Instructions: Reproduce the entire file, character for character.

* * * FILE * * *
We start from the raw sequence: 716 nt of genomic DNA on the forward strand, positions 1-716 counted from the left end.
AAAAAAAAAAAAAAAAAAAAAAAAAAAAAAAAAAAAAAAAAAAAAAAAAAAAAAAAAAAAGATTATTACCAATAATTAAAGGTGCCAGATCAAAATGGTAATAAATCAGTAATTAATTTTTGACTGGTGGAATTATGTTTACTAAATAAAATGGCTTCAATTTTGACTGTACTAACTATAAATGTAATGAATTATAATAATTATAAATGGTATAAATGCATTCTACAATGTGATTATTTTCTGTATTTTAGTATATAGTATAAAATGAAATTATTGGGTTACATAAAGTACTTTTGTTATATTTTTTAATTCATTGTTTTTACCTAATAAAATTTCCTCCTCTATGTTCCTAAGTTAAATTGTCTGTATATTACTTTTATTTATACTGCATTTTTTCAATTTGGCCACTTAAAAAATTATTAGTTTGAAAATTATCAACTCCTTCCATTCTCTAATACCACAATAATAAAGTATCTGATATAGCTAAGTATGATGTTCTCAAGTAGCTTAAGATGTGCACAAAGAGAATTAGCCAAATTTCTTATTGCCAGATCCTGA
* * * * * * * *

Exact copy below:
We start from the raw sequence: 716 nt of genomic DNA on the forward strand, positions 1-716 counted from the left end.
AAAAAAAAAAAAAAAAAAAAAAAAAAAAAAAAAAAAAAAAAAAAAAAAAAAAAAAAAAAAGATTATTACCAATAATTAAAGGTGCCAGATCAAAATGGTAATAAATCAGTAATTAATTTTTGACTGGTGGAATTATGTTTACTAAATAAAATGGCTTCAATTTTGACTGTACTAACTATAAATGTAATGAATTATAATAATTATAAATGGTATAAATGCATTCTACAATGTGATTATTTTCTGTATTTTAGTATATAGTATAAAATGAAATTATTGGGTTACATAAAGTACTTTTGTTATATTTTTTAATTCATTGTTTTTACCTAATAAAATTTCCTCCTCTATGTTCCTAAGTTAAATTGTCTGTATATTACTTTTATTTATACTGCATTTTTTCAATTTGGCCACTTAAAAAATTATTAGTTTGAAAATTATCAACTCCTTCCATTCTCTAATACCACAATAATAAAGTATCTGATATAGCTAAGTATGATGTTCTCAAGTAGCTTAAGATGTGCACAAAGAGAATTAGCCAAATTTCTTATTGCCAGATCCTGA